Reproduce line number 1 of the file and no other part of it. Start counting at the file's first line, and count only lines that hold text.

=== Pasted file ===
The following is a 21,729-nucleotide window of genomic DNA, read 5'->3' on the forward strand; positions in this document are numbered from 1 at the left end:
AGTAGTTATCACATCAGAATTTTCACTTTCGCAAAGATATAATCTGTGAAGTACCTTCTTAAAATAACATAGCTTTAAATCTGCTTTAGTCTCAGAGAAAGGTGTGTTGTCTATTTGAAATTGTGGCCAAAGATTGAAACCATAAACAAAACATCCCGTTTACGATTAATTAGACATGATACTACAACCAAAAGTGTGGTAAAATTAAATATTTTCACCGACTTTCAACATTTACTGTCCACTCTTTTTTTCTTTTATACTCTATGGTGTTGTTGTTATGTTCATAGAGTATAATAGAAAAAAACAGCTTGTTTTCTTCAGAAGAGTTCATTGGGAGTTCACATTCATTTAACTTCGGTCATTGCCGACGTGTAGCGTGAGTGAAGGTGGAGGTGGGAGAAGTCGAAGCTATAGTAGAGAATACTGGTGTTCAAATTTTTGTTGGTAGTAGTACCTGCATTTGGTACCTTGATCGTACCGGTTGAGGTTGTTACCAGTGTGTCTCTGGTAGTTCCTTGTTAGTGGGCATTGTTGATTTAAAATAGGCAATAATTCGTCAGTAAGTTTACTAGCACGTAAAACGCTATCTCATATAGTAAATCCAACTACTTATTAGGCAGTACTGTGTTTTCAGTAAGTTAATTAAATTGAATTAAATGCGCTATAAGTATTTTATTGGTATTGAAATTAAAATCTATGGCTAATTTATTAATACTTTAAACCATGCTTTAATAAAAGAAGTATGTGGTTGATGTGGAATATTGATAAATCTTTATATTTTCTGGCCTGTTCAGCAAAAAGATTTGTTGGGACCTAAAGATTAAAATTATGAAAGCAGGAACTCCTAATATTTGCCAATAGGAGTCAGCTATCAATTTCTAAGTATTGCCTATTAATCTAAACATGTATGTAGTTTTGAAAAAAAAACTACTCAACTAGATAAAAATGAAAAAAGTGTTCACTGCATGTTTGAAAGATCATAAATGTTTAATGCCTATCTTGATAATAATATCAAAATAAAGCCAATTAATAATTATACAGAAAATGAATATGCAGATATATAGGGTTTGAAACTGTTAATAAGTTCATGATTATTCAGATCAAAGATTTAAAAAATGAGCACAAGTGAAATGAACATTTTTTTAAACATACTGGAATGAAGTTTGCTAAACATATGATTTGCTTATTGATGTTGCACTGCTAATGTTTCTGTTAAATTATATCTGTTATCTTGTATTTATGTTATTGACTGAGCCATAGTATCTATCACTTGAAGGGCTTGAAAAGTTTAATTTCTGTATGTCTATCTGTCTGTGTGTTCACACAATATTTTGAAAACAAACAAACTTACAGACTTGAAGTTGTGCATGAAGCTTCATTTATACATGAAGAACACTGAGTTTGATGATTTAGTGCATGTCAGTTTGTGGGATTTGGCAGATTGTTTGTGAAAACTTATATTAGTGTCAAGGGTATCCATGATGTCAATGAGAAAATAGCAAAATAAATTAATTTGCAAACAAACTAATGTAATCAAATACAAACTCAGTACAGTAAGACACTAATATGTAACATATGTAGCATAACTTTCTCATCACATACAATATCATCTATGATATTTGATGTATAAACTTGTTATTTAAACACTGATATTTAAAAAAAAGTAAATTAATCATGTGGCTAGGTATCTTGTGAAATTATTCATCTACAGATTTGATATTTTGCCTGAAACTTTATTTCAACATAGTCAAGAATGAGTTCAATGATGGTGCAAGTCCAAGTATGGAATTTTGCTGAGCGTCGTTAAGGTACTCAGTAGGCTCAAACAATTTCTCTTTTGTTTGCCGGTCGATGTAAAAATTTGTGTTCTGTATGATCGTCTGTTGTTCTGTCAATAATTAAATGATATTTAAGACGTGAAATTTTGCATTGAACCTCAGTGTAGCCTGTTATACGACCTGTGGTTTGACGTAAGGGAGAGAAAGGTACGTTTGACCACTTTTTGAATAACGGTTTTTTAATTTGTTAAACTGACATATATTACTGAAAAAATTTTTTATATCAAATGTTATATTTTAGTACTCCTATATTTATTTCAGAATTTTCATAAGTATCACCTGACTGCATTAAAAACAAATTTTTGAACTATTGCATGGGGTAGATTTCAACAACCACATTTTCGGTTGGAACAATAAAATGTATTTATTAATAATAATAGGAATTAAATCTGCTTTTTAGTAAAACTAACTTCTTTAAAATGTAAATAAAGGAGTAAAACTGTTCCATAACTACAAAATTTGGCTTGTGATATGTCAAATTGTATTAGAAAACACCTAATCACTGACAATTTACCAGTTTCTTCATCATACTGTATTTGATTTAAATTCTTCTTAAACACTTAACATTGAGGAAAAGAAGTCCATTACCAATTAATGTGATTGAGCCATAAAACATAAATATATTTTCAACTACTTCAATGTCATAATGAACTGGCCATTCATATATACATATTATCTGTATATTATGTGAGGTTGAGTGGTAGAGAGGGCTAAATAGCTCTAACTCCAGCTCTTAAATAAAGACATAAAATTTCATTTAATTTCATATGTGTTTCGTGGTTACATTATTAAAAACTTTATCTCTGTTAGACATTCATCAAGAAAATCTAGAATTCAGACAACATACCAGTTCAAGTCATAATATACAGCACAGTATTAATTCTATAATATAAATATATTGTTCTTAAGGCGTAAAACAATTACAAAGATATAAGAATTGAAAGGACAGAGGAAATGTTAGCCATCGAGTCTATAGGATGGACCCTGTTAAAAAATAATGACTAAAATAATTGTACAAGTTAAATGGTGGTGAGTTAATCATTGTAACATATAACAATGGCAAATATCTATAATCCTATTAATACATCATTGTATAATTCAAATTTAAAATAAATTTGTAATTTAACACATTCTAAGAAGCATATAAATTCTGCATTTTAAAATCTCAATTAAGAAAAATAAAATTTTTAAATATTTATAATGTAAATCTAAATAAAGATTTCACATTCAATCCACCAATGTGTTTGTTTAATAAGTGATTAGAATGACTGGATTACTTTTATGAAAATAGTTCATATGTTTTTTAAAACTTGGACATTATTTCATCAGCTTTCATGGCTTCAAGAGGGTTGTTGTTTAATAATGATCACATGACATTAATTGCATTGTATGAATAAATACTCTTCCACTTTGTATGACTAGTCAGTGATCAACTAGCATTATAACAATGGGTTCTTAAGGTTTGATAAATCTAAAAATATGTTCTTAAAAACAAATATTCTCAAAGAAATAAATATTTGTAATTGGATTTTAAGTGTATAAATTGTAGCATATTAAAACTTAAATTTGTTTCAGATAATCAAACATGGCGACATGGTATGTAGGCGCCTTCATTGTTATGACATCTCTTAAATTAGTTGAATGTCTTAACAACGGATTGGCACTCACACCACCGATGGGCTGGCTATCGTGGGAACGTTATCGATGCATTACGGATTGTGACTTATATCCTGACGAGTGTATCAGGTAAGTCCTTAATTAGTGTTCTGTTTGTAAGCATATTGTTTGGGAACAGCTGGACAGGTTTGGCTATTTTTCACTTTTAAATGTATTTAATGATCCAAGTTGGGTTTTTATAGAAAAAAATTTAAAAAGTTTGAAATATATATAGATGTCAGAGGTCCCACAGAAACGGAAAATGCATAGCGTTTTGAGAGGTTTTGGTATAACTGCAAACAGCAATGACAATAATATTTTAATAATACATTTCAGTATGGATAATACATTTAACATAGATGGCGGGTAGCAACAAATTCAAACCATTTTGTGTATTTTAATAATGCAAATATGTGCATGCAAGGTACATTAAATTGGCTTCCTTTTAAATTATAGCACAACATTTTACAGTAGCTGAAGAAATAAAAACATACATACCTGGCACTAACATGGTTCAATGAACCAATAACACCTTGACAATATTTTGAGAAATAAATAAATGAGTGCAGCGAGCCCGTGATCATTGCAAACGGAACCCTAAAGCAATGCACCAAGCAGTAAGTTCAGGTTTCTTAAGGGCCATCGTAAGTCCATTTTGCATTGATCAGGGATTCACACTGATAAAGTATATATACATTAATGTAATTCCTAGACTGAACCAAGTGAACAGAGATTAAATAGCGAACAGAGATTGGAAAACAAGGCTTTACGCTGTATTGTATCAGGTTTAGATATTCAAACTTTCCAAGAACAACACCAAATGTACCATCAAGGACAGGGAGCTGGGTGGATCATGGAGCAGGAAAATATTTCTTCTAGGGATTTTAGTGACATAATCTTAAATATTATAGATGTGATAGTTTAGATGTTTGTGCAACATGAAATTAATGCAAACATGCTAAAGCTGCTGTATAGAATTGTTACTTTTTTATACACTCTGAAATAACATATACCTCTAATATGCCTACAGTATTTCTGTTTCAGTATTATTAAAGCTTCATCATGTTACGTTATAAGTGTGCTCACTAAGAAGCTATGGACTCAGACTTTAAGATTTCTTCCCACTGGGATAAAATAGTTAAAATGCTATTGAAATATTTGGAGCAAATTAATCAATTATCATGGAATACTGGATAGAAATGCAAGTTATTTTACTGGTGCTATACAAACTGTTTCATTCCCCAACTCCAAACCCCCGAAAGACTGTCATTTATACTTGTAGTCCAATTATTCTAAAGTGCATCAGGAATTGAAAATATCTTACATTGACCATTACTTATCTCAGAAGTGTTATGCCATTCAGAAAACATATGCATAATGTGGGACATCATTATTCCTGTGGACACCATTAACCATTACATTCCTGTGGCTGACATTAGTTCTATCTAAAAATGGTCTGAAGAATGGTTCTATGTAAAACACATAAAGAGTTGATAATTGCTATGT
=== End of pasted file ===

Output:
The following is a 21,729-nucleotide window of genomic DNA, read 5'->3' on the forward strand; positions in this document are numbered from 1 at the left end: